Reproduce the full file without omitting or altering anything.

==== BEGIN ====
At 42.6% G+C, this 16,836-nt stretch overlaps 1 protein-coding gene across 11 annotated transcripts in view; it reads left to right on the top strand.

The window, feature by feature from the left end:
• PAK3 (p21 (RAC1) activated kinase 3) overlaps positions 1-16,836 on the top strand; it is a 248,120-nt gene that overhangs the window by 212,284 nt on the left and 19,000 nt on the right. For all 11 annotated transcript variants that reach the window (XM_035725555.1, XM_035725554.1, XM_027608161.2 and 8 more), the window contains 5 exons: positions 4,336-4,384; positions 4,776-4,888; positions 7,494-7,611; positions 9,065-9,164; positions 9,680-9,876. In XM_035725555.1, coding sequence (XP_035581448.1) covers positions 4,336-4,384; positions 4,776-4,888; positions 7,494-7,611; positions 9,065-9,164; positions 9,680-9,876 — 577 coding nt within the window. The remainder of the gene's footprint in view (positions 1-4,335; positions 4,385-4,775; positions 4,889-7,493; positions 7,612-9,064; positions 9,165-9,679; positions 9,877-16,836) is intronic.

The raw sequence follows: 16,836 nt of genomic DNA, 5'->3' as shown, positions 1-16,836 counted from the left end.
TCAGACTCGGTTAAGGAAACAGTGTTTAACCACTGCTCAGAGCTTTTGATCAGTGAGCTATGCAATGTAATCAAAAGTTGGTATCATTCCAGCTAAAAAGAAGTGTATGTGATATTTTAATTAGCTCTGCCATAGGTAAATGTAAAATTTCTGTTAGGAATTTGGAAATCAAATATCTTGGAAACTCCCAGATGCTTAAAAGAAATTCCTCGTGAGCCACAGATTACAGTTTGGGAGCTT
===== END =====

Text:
At 42.6% G+C, this 16,836-nt stretch overlaps 1 protein-coding gene across 11 annotated transcripts in view; it reads left to right on the top strand.

The window, feature by feature from the left end:
• PAK3 (p21 (RAC1) activated kinase 3) overlaps positions 1-16,836 on the top strand; it is a 248,120-nt gene that overhangs the window by 212,284 nt on the left and 19,000 nt on the right. For all 11 annotated transcript variants that reach the window (XM_035725555.1, XM_035725554.1, XM_027608161.2 and 8 more), the window contains 5 exons: positions 4,336-4,384; positions 4,776-4,888; positions 7,494-7,611; positions 9,065-9,164; positions 9,680-9,876. In XM_035725555.1, coding sequence (XP_035581448.1) covers positions 4,336-4,384; positions 4,776-4,888; positions 7,494-7,611; positions 9,065-9,164; positions 9,680-9,876 — 577 coding nt within the window. The remainder of the gene's footprint in view (positions 1-4,335; positions 4,385-4,775; positions 4,889-7,493; positions 7,612-9,064; positions 9,165-9,679; positions 9,877-16,836) is intronic.

The raw sequence follows: 16,836 nt of genomic DNA, 5'->3' as shown, positions 1-16,836 counted from the left end.
TCAGACTCGGTTAAGGAAACAGTGTTTAACCACTGCTCAGAGCTTTTGATCAGTGAGCTATGCAATGTAATCAAAAGTTGGTATCATTCCAGCTAAAAAGAAGTGTATGTGATATTTTAATTAGCTCTGCCATAGGTAAATGTAAAATTTCTGTTAGGAATTTGGAAATCAAATATCTTGGAAACTCCCAGATGCTTAAAAGAAATTCCTCGTGAGCCACAGATTACAGTTTGGGAGCTT